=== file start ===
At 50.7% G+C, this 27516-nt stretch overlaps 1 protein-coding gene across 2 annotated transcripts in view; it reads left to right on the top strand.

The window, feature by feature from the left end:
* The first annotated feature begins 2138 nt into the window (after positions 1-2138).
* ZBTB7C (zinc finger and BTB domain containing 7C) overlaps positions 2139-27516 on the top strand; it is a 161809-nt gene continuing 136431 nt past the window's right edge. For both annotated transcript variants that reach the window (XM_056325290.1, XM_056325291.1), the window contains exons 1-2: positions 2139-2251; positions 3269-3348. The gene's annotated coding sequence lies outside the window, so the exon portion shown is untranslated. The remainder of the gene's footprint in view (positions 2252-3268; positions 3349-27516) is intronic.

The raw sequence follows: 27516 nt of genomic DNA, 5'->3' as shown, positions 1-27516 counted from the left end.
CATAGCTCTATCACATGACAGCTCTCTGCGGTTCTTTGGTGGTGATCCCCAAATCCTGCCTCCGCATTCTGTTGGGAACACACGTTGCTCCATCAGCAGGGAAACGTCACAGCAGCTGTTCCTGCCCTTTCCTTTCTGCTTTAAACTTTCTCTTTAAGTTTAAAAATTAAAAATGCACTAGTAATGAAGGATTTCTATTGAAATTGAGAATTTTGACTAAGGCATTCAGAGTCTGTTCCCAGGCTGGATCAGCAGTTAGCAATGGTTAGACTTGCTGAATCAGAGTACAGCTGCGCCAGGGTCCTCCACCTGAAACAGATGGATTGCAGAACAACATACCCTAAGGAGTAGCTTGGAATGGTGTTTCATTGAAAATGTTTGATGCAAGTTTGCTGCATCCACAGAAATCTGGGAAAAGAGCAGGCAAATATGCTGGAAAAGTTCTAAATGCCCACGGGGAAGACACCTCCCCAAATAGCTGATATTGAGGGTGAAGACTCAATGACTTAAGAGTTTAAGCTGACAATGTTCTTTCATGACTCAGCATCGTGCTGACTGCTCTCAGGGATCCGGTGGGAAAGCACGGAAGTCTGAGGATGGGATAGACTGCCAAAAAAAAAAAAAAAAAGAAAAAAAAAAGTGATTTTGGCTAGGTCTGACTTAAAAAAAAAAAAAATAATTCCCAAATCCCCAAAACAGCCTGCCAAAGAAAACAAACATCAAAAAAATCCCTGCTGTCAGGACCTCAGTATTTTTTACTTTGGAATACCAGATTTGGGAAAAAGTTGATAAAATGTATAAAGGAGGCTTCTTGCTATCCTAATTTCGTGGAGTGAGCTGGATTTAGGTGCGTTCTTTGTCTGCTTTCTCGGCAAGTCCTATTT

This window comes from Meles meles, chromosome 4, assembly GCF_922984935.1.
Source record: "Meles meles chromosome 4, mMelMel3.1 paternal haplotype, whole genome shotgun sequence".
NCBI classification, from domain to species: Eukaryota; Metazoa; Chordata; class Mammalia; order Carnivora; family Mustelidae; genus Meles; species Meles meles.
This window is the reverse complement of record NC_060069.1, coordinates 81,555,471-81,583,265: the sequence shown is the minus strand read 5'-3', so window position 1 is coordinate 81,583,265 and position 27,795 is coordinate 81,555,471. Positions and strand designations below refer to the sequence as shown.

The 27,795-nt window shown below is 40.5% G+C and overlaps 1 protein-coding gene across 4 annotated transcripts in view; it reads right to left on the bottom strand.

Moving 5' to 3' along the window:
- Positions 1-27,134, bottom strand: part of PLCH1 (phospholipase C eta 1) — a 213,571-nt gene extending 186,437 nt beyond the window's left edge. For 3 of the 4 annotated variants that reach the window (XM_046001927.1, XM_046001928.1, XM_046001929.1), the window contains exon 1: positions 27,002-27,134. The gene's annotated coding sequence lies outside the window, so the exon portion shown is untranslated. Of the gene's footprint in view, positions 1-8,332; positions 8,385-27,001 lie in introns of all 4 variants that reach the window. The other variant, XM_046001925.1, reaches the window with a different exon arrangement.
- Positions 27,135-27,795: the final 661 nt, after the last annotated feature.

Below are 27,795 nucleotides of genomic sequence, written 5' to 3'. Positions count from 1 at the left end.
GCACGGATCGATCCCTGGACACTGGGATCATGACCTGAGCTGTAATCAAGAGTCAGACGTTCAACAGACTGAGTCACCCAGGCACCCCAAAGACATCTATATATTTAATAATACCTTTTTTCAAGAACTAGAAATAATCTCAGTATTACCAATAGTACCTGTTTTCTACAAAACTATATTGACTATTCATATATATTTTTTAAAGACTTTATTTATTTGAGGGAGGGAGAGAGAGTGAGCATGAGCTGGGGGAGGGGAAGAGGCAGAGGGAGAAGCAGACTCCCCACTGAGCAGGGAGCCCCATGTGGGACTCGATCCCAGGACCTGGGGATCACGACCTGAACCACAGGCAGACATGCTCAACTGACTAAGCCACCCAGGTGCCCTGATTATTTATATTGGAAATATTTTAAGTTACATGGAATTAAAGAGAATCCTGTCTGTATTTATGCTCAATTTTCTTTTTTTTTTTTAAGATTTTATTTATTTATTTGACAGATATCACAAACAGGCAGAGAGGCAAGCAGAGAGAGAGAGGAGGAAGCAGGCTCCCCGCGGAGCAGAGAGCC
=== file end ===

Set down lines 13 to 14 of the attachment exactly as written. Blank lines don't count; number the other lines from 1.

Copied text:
- Positions 1-27,134, bottom strand: part of PLCH1 (phospholipase C eta 1) — a 213,571-nt gene extending 186,437 nt beyond the window's left edge. For 3 of the 4 annotated variants that reach the window (XM_046001927.1, XM_046001928.1, XM_046001929.1), the window contains exon 1: positions 27,002-27,134. The gene's annotated coding sequence lies outside the window, so the exon portion shown is untranslated. Of the gene's footprint in view, positions 1-8,332; positions 8,385-27,001 lie in introns of all 4 variants that reach the window. The other variant, XM_046001925.1, reaches the window with a different exon arrangement.
- Positions 27,135-27,795: the final 661 nt, after the last annotated feature.